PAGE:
On June 17, 1995, at 2230 hours Pacific daylight time, a Bell 47-G5 helicopter, N7923J, lost power to the main rotor and collided with crops while returning from an aerial application operation near Coalinga, California. The aircraft was operated by Breen Aviation, Inc., of Lemoore, California. Visual meteorological conditions prevailed at the time and no flight plan was filed. The helicopter was destroyed in the collision sequence. The certificated commercial pilot, the sole occupant, was not injured. The flight originated at a private strip near Huron, California, about 2200 hours as a local area agricultural application flight. Use your browsers 'back' function to return to synopsisReturn to Query Page
The pilot reported that he had just lifted off from a refueling truck and was returning to base from applying chemicals to a field when he noted a split in the engine/rotor tachometer. The engine rpm's began to increase while the main rotor speed began to decay. He was attempting to correct the problem with collective and throttle manipulation when the helicopter collided with the ground.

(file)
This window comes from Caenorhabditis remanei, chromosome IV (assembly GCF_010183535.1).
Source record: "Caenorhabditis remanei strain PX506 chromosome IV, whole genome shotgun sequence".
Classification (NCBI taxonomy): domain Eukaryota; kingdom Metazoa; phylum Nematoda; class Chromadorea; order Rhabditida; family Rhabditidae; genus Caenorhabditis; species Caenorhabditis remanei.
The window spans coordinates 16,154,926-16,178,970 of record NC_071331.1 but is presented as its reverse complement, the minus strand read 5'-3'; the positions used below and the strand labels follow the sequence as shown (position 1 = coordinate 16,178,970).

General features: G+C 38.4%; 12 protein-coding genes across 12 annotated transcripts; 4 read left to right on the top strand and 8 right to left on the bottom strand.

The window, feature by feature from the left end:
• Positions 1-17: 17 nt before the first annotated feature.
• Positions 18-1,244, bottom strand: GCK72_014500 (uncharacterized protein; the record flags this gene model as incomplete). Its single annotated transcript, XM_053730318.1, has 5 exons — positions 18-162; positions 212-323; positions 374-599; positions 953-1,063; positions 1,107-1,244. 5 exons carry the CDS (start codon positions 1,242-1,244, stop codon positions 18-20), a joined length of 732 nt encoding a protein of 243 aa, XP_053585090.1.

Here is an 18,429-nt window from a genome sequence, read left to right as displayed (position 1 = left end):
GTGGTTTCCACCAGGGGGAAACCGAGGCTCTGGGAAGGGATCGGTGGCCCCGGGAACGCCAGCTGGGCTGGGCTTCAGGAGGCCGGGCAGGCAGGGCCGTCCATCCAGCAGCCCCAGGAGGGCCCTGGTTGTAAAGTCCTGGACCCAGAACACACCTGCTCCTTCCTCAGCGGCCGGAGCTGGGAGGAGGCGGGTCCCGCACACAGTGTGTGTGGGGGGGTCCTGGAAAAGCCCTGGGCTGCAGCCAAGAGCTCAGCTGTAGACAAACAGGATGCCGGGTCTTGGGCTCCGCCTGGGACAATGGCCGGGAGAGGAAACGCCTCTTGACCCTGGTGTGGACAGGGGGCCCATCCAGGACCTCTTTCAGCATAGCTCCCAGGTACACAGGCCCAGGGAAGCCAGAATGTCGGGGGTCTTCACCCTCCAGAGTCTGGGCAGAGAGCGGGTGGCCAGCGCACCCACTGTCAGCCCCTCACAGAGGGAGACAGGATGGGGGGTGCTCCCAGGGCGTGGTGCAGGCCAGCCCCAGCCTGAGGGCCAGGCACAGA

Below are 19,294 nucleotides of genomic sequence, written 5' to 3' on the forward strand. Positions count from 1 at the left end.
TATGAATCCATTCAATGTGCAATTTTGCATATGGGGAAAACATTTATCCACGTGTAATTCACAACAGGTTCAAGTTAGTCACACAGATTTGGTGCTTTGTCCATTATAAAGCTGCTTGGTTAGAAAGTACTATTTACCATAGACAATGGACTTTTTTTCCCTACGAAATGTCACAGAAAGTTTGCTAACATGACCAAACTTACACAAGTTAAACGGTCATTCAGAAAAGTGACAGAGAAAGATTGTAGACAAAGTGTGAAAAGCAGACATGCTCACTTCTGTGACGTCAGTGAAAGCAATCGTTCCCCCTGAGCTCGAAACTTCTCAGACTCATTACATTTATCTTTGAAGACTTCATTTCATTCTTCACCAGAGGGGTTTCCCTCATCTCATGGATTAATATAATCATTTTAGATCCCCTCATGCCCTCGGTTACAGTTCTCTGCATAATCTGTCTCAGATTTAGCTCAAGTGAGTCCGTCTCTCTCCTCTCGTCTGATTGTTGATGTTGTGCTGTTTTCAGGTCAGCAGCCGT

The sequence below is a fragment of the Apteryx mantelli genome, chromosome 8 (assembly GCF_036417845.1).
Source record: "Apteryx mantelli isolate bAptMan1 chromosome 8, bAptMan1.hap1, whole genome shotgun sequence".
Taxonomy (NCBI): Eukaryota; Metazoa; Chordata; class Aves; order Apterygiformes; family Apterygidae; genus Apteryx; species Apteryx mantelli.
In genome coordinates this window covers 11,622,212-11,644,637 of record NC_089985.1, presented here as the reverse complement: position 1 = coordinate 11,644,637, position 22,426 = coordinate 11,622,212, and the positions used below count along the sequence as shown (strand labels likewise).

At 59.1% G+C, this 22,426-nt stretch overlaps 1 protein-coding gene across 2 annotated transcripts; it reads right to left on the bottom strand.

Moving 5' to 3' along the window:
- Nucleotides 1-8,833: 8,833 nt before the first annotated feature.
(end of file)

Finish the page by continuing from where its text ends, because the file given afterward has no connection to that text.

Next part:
The helicopter was examined by a Federal Aviation Administration (FAA) airworthiness inspector from the Fresno, California, Flight Standards District Office. He reported that no abnormalities were noted with either the engine, the transmission, or the freewheeling unit. Heat discoloration and burned oil residue were noted on the clutch.